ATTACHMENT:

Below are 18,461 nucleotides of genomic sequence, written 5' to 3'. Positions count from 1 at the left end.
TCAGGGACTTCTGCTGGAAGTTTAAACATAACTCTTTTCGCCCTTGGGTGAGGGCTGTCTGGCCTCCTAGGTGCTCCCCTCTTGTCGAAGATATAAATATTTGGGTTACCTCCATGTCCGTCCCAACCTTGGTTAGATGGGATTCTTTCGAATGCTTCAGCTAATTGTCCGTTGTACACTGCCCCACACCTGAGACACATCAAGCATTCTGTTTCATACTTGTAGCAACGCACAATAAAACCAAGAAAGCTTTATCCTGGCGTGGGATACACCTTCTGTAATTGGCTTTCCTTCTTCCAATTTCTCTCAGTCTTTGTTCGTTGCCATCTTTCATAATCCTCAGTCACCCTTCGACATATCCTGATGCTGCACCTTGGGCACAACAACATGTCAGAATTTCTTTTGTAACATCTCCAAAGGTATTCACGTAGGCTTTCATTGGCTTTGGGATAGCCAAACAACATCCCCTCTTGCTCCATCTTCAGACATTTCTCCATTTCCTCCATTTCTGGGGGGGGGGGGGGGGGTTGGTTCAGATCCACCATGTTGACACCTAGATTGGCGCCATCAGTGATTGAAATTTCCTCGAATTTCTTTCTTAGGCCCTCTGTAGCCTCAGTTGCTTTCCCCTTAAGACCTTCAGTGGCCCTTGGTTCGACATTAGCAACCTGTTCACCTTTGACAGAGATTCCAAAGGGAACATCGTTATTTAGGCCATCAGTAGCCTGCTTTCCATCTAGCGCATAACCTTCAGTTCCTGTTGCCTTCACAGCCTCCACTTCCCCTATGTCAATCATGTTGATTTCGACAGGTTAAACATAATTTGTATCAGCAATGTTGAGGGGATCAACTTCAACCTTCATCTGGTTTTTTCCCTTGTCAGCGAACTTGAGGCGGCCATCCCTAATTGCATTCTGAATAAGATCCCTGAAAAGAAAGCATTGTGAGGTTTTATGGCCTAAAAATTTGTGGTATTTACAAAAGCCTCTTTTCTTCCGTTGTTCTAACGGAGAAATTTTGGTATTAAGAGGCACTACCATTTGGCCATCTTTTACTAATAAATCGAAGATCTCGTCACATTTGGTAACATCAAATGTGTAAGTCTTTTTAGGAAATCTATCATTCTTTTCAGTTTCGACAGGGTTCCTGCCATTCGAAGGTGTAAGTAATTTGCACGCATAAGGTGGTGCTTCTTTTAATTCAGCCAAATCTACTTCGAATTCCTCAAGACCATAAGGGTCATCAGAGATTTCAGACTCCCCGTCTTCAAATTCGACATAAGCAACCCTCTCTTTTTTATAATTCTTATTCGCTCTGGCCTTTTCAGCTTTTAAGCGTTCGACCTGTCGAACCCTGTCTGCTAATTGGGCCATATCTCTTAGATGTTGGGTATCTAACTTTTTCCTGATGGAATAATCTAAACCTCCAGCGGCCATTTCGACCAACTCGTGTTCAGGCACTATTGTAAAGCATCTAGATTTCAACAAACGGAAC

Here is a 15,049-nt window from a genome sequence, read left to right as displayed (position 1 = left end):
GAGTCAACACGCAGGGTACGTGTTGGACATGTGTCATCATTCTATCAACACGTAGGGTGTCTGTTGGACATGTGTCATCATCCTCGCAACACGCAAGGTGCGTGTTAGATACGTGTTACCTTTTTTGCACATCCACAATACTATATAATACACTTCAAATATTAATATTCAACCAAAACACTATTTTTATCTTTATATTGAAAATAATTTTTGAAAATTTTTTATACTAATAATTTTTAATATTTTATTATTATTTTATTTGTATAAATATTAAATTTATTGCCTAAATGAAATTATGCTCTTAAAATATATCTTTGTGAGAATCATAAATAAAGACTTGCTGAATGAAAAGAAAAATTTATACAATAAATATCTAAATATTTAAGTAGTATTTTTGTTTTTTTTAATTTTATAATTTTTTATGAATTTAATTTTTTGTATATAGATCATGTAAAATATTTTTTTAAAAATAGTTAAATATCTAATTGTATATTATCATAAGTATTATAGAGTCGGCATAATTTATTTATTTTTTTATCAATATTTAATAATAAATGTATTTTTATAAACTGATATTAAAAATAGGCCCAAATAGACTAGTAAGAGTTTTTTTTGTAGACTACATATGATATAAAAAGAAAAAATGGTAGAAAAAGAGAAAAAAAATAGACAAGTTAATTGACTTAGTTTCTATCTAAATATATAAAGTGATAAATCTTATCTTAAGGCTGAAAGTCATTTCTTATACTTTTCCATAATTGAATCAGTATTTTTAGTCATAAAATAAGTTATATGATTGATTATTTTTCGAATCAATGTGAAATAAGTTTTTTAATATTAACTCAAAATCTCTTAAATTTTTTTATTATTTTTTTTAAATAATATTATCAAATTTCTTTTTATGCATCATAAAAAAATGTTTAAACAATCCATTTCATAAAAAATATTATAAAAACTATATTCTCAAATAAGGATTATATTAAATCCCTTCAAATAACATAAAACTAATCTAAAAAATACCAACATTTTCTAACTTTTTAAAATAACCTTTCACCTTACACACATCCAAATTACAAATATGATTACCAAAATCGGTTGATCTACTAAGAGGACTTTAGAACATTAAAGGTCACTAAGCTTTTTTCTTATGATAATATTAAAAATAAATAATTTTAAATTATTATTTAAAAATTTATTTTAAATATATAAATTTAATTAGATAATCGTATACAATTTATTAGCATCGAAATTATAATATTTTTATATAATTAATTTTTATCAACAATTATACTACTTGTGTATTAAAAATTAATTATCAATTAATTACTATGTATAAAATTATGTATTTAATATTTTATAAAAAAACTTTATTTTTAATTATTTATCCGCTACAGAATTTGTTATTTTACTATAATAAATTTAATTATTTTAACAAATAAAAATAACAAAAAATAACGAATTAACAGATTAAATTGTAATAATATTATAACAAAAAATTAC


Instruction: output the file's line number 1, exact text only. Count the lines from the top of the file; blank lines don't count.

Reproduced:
Below are 18,461 nucleotides of genomic sequence, written 5' to 3'. Positions count from 1 at the left end.